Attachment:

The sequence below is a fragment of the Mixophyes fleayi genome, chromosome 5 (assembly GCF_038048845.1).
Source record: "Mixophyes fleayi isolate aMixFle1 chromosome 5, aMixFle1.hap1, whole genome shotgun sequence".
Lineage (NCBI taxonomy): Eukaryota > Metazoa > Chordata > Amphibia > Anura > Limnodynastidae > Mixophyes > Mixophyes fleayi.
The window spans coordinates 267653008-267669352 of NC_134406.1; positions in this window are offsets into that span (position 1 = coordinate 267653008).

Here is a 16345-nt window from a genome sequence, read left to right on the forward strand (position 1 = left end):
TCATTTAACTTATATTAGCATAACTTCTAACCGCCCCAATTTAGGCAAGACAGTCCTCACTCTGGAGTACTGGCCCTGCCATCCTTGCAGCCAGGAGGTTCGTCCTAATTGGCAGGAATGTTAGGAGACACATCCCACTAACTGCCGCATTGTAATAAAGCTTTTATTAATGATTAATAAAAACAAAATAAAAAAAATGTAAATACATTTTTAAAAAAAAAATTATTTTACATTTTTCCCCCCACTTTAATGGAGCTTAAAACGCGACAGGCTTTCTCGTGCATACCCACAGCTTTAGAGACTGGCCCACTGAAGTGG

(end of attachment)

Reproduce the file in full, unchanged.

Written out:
The sequence below is a fragment of the Mixophyes fleayi genome, chromosome 5 (assembly GCF_038048845.1).
Source record: "Mixophyes fleayi isolate aMixFle1 chromosome 5, aMixFle1.hap1, whole genome shotgun sequence".
Lineage (NCBI taxonomy): Eukaryota > Metazoa > Chordata > Amphibia > Anura > Limnodynastidae > Mixophyes > Mixophyes fleayi.
The window spans coordinates 267653008-267669352 of NC_134406.1; positions in this window are offsets into that span (position 1 = coordinate 267653008).

Here is a 16345-nt window from a genome sequence, read left to right on the forward strand (position 1 = left end):
TCATTTAACTTATATTAGCATAACTTCTAACCGCCCCAATTTAGGCAAGACAGTCCTCACTCTGGAGTACTGGCCCTGCCATCCTTGCAGCCAGGAGGTTCGTCCTAATTGGCAGGAATGTTAGGAGACACATCCCACTAACTGCCGCATTGTAATAAAGCTTTTATTAATGATTAATAAAAACAAAATAAAAAAAATGTAAATACATTTTTAAAAAAAAAATTATTTTACATTTTTCCCCCCACTTTAATGGAGCTTAAAACGCGACAGGCTTTCTCGTGCATACCCACAGCTTTAGAGACTGGCCCACTGAAGTGG